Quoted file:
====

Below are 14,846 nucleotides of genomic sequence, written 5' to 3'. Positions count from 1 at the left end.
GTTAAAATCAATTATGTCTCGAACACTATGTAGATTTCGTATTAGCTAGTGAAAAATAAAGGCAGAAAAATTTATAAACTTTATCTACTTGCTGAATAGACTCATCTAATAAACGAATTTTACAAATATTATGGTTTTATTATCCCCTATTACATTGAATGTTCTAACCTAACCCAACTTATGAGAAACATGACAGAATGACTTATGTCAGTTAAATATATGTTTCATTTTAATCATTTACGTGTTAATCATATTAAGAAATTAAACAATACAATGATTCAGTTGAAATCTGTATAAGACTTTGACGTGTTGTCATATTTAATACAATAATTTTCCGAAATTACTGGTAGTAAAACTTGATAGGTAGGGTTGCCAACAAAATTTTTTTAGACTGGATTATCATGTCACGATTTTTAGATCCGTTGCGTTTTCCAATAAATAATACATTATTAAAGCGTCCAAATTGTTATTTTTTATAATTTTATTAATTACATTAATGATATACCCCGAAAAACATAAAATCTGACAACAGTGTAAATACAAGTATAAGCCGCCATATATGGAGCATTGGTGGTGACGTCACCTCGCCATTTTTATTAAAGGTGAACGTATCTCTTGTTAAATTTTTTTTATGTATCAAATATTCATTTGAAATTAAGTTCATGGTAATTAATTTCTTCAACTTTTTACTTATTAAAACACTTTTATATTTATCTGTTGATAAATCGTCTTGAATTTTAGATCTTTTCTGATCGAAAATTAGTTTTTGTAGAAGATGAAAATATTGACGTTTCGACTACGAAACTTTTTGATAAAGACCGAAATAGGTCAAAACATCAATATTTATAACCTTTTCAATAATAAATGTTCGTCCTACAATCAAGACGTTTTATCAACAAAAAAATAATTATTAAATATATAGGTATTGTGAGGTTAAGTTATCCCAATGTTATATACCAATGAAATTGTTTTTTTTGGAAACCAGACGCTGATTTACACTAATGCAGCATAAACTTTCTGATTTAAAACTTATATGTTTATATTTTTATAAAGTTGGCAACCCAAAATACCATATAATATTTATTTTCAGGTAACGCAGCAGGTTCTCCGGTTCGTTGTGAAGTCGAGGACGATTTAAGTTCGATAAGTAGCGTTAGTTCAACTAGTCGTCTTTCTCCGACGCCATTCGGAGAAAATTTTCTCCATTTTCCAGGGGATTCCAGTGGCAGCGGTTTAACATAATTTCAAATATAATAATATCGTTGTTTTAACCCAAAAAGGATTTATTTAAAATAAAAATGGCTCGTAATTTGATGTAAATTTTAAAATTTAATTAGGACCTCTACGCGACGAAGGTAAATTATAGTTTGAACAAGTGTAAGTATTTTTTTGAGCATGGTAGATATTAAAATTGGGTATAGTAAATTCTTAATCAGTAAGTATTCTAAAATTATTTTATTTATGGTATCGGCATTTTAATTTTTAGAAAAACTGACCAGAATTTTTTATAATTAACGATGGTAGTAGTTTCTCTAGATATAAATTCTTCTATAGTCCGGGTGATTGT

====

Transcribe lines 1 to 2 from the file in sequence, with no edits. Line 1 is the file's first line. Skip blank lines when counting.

Below are 14,846 nucleotides of genomic sequence, written 5' to 3'. Positions count from 1 at the left end.
GTTAAAATCAATTATGTCTCGAACACTATGTAGATTTCGTATTAGCTAGTGAAAAATAAAGGCAGAAAAATTTATAAACTTTATCTACTTGCTGAATAGACTCATCTAATAAACGAATTTTACAAATATTATGGTTTTATTATCCCCTATTACATTGAATGTTCTAACCTAACCCAACTTATGAGAAACATGACAGAATGACTTATGTCAGTTAAATATATGTTTCATTTTAATCATTTACGTGTTAATCATATTAAGAAATTAAACAATACAATGATTCAGTTGAAATCTGTATAAGACTTTGACGTGTTGTCATATTTAATACAATAATTTTCCGAAATTACTGGTAGTAAAACTTGATAGGTAGGGTTGCCAACAAAATTTTTTTAGACTGGATTATCATGTCACGATTTTTAGATCCGTTGCGTTTTCCAATAAATAATACATTATTAAAGCGTCCAAATTGTTATTTTTTATAATTTTATTAATTACATTAATGATATACCCCGAAAAACATAAAATCTGACAACAGTGTAAATACAAGTATAAGCCGCCATATATGGAGCATTGGTGGTGACGTCACCTCGCCATTTTTATTAAAGGTGAACGTATCTCTTGTTAAATTTTTTTTATGTATCAAATATTCATTTGAAATTAAGTTCATGGTAATTAATTTCTTCAACTTTTTACTTATTAAAACACTTTTATATTTATCTGTTGATAAATCGTCTTGAATTTTAGATCTTTTCTGATCGAAAATTAGTTTTTGTAGAAGATGAAAATATTGACGTTTCGACTACGAAACTTTTTGATAAAGACCGAAATAGGTCAAAACATCAATATTTATAACCTTTTCAATAATAAATGTTCGTCCTACAATCAAGACGTTTTATCAACAAAAAAATAATTATTAAATATATAGGTATTGTGAGGTTAAGTTATCCCAATGTTATATACCAATGAAATTGTTTTTTTTGGAAACCAGACGCTGATTTACACTAATGCAGCATAAACTTTCTGATTTAAAACTTATATGTTTATATTTTTATAAAGTTGGCAACCCAAAATACCATATAATATTTATTTTCAGGTAACGCAGCAGGTTCTCCGGTTCGTTGTGAAGTCGAGGACGATTTAAGTTCGATAAGTAGCGTTAGTTCAACTAGTCGTCTTTCTCCGACGCCATTCGGAGAAAATTTTCTCCATTTTCCAGGGGATTCCAGTGGCAGCGGTTTAACATAATTTCAAATATAATAATATCGTTGTTTTAACCCAAAAAGGATTTATTTAAAATAAAAATGGCTCGTAATTTGATGTAAATTTTAAAATTTAATTAGGACCTCTACGCGACGAAGGTAAATTATAGTTTGAACAAGTGTAAGTATTTTTTTGAGCATGGTAGATATTAAAATTGGGTATAGTAAATTCTTAATCAGTAAGTATTCTAAAATTATTTTATTTATGGTATCGGCATTTTAATTTTTAGAAAAACTGACCAGAATTTTTTATAATTAACGATGGTAGTAGTTTCTCTAGATATAAATTCTTCTATAGTCCGGGTGATTGT